It’s vital that law firms learn to run effectively as businesses & in the new "Small Law Firm Business Leaders Report", we examine how they're doing this
In today’s legal market, it’s vital that law firms learn to run effectively as businesses. Many are making strides in that direction, yet partners and business managers at small law firms are still likely to face challenges unique among participants in the legal marketplace.
Small law firms are more likely to adhere to an older model of law firm business management in which the various business functions within the firm are divided among the partners, creating a tension of duties. In these instances, the finance partner, library partner, marketing partner, and even managing partner must divide their attention between the sometimes dueling requirements of the business side and the partner side of their role.
This dichotomy often and understandably results in the partner side of the role prevailing because partners are compensated first and foremost as partners. The execution of the business side of their roles does not weigh as heavily on the scales of their personal success as do the number of hours they bill.
You can download a copy of the Small Law Firm Business Leaders Report here.
However, the business operations of the law firm cannot be neglected without consequence; even though, without an attorney’s ability to practice law, the business of the law firm will fail because it will not make any money. Yet, equally true is that without effective business management, the attorney’s practice of law will suffer and potentially fail, because they are unable to keep their practice operating.
For small law firms, particularly those with fewer than 50 attorneys, this can pose special challenges. Unlike their larger law firm counterparts, small law firms are more likely to lack robust business back offices to manage the firm’s administrative affairs. Thus, the dichotomy of professional roles is made all the more acute.
Even prior to 2020, the responsibility for managing the business of law firms begin to shift away from partners and toward professionals specifically tasked with running the business, and it was these professionals we sought to speak to in the most recent Small Law Firm Business Leaders Report.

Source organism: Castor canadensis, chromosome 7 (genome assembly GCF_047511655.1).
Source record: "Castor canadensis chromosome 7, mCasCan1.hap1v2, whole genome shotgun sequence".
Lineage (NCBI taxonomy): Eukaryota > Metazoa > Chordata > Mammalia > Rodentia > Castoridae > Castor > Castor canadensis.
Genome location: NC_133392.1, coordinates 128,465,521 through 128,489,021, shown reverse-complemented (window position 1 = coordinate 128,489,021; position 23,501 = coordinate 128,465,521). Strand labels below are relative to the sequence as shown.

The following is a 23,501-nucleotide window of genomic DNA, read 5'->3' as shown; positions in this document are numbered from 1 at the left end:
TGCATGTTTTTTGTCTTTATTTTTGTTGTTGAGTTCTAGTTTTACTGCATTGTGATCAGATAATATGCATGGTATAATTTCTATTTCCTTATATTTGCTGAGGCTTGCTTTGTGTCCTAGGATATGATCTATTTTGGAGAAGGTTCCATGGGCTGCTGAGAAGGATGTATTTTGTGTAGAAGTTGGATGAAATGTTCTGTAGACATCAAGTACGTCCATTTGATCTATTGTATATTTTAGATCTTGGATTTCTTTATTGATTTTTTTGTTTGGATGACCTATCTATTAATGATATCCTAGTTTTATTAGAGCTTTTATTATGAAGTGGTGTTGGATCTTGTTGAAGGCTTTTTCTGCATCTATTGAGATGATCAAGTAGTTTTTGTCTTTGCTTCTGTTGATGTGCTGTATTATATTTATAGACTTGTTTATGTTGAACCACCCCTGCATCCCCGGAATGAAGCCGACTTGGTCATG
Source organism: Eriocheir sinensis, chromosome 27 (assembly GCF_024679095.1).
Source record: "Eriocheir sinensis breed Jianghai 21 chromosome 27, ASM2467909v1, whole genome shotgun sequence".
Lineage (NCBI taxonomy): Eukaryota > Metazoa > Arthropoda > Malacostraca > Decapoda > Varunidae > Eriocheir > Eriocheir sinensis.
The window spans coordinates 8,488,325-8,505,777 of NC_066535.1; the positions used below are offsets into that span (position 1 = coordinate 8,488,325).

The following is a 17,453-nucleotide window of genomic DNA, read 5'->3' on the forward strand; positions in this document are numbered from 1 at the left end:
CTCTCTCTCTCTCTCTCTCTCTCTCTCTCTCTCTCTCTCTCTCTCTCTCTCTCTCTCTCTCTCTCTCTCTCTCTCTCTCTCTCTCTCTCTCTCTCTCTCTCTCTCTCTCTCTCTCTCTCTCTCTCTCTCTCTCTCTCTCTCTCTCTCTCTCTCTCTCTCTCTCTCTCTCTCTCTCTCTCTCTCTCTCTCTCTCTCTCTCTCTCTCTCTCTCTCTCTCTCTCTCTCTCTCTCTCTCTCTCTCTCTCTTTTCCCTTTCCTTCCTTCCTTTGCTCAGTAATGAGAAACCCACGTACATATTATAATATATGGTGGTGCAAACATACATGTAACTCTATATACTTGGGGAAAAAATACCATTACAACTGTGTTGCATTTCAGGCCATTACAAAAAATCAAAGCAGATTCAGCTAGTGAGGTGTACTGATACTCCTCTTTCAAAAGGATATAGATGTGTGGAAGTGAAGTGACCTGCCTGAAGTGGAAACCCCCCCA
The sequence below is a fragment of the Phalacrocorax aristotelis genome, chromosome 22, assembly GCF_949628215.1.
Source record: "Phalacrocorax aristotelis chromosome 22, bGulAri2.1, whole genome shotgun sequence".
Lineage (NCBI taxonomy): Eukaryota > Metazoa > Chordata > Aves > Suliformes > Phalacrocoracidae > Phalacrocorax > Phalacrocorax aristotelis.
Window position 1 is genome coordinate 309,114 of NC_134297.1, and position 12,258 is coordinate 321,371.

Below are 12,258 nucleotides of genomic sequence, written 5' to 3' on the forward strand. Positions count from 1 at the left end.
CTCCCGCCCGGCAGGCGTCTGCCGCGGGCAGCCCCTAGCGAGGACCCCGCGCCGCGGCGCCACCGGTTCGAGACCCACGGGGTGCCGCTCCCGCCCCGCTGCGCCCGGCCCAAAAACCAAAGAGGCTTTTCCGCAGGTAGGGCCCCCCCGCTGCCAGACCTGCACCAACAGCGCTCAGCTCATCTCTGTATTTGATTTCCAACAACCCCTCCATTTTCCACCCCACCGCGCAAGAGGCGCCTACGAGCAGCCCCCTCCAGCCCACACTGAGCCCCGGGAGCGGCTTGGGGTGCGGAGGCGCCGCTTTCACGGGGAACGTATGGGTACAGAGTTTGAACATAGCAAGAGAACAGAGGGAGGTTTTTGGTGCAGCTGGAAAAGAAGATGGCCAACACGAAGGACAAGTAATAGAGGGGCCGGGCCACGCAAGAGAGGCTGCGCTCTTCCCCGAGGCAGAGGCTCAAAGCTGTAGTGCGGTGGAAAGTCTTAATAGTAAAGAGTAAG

While not as common among smaller firms, these professionals play a vital role. They bring with them different experiences and viewpoints, which in turn offers them a different perspective on the state of the legal market and how to best meet today’s challenges. Even small law firms that have not hired business professionals to manage their operations will benefit from the perspectives offered, as it is always worthwhile to seek out the perspective of experienced experts and professionals.
Understanding the business mindset
The Thomson Reuters Institute, in collaboration with our partners at the Georgetown Center on Ethics and the Legal Profession, and the Association of Legal Administrators, introduced the Small Law Firm Business Leaders Report to better understand the outlook and mindset of these professionals.
Some key findings from the report:
- Economic concerns top the list of identified threats to profitability, but small law firm business leaders are also still keenly attentive to how their own staff members and attorneys perform.
- Overall, firm business leaders are optimistic on their future outlooks, but are quite guarded in terms of future expenditures.
- While controlling costs is a key concern for small law firms, such firms are hesitant to consider outsourcing many of their functions, with the exception of e-discovery and IT support services.
- While many small law firms say they are looking for technology solutions and were planning to use or upgrade certain tech tools — such as matter management analytics, E-billing, document automation, and collaboration tools — to solve some of their strategic issues, other firms are still hesitant to adopt such solutions, leaving them at risk of falling behind.
- Law firm business leaders say they feel empowered to drive change, but the majority also feel at least some degree of resistance from the partners at their firm toward changing their firm’s legal service delivery model.
As we reported earlier this year in the State of U.S. Small Law Firms, today’s small law firms face no small number of challenges. The business professionals running these firms certainly recognize that reality as part of the issues they must confront to help build and grow successful firms.